Consumer confidence is slipping in the U.S.,
a Rasmussen Reports survey shows.
The Rasmussen Consumer Index, which measures consumer confidence on a daily basis, fell three points on June 9 to its lowest level of the past five months.
"At 84.6, consumer confidence is down four points from a week ago, down five points from a month ago and down eight points from three months ago," Rasmussen reports.
Confidence has not been lower since February.
Investor confidence isn't faring much better.
"The Rasmussen Investor Index fell three points to 93.7. Investor confidence is down a point from a week ago, down four points from a month ago and down twelve points from three months ago," Rasmussen adds.
About a third of the respondents, or 33 percent, rate their own finances as good or excellent, while 41 percent say fair and 23 percent poor.
"On the day President Obama took office, 35 percent said their finances were in good or excellent shape. During the fall of 2008, just before Lehman Brothers collapsed, 43 percent were that upbeat about their own finances," Rasmussen adds.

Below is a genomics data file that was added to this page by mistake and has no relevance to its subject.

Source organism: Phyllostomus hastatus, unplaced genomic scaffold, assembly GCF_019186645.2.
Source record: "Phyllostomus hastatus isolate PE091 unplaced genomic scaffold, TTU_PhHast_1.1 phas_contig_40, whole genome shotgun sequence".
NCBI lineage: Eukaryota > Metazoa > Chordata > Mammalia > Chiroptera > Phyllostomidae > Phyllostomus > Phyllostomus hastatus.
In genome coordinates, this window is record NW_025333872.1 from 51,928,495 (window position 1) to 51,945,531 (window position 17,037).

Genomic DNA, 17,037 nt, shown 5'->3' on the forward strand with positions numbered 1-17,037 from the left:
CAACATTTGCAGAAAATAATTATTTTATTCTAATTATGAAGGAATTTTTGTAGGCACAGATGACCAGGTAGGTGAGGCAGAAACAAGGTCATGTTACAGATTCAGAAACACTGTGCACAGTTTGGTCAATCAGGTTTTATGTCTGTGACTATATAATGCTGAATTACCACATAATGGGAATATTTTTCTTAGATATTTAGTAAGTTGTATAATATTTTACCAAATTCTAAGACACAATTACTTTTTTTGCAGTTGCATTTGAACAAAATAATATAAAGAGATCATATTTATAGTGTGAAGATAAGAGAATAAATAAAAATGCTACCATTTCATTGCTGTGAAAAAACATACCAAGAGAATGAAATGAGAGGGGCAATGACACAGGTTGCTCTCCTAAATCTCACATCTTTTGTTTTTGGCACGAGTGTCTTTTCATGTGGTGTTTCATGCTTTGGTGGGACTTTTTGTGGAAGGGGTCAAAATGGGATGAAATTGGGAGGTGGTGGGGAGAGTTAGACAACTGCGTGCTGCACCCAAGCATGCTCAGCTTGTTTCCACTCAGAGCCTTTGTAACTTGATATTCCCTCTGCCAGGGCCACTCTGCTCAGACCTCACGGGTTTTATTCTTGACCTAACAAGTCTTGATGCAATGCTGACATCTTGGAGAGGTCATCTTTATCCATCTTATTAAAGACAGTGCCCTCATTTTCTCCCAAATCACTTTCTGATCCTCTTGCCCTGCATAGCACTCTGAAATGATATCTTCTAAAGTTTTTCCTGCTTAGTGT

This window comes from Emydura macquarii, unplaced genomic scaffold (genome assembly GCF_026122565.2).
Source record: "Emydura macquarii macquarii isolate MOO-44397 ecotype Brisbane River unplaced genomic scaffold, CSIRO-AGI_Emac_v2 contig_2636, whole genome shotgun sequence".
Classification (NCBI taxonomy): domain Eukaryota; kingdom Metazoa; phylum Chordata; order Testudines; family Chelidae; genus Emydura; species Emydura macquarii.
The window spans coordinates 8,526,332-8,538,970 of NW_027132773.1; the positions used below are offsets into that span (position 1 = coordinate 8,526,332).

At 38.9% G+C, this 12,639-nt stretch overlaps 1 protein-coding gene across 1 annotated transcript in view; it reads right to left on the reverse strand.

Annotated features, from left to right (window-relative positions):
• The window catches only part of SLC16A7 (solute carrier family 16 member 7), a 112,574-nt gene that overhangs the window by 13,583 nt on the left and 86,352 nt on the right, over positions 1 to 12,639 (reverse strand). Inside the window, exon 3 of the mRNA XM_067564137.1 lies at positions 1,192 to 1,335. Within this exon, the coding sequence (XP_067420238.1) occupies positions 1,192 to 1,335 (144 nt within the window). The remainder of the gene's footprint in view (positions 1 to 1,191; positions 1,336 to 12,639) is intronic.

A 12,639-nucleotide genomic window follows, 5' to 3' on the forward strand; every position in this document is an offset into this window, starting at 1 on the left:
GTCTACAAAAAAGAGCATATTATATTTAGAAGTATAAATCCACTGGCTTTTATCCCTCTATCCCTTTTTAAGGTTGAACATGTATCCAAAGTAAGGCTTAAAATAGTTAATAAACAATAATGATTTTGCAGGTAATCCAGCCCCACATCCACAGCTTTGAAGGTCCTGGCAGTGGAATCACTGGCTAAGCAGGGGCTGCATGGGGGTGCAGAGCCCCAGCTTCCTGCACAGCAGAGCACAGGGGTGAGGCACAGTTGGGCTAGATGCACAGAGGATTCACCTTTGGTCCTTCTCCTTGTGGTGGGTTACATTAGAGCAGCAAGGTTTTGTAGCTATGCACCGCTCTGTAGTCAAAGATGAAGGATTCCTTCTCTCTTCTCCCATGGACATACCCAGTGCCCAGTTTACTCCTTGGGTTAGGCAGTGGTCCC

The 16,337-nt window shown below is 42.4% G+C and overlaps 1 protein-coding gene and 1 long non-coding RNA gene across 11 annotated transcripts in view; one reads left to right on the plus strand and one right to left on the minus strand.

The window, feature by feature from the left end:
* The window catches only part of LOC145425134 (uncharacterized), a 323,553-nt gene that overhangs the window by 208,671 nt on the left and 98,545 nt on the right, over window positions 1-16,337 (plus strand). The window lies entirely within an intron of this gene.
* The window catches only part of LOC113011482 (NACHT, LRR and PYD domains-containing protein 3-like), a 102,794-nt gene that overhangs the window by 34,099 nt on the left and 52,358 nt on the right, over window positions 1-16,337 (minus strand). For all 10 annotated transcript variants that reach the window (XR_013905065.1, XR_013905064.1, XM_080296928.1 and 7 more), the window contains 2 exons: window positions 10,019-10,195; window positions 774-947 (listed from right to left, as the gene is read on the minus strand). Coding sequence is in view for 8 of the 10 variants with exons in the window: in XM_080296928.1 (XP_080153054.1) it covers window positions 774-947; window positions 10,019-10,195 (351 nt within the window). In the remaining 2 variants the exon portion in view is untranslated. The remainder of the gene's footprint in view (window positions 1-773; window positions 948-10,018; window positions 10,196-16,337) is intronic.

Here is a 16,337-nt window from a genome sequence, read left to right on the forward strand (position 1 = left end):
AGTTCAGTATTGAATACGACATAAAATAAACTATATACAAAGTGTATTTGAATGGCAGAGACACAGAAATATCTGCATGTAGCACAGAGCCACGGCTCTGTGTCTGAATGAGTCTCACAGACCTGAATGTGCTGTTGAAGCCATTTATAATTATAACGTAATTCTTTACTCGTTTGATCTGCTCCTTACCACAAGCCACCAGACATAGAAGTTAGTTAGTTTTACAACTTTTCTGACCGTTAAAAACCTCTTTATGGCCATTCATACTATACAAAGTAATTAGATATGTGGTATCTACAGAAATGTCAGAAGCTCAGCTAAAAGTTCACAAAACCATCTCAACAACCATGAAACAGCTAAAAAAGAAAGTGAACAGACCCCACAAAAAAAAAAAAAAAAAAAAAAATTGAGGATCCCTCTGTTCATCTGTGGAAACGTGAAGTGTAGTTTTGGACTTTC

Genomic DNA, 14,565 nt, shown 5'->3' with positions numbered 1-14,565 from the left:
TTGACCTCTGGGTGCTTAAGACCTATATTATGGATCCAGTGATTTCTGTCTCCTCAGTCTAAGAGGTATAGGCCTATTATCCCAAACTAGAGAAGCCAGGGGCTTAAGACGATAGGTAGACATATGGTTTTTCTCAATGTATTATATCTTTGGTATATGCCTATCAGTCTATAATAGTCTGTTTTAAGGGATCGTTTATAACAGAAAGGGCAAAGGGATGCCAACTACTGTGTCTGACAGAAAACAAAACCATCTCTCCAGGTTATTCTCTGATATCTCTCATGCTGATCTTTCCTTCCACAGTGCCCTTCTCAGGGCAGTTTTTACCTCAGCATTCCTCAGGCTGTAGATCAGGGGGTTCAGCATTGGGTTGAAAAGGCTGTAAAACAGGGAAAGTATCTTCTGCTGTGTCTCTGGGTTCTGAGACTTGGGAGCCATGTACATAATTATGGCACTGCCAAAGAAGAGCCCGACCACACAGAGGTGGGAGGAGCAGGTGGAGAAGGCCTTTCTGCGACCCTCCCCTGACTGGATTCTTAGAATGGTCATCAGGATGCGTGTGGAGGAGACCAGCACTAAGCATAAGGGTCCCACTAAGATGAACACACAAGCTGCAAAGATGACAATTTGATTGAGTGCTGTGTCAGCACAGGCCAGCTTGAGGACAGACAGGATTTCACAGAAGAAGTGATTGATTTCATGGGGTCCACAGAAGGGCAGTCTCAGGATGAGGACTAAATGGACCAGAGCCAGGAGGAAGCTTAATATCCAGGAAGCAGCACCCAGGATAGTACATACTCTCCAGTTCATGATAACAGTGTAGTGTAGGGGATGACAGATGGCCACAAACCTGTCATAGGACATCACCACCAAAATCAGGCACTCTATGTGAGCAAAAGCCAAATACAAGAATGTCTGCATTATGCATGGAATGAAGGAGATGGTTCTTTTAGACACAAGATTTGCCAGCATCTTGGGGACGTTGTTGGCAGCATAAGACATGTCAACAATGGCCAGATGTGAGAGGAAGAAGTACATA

Other indices are showing consumers are growing a little fearful over the future.
The Conference Board, an industry group, reports that its widely-watched index of consumer attitudes fell to 64.9 in May from a downwardly revised 68.7 in April.
"Consumers were less positive about current business and labor market conditions, and they were more pessimistic about the short-term outlook," Lynn Franco, Director of Economic Indicators at The Conference Board, says in a statement.
"However, consumers were more upbeat about their income prospects, which should help sustain spending. Taken together, the retreat in the Present Situation Index and softening in consumer expectations suggest that the pace of economic growth in the months ahead may moderate."
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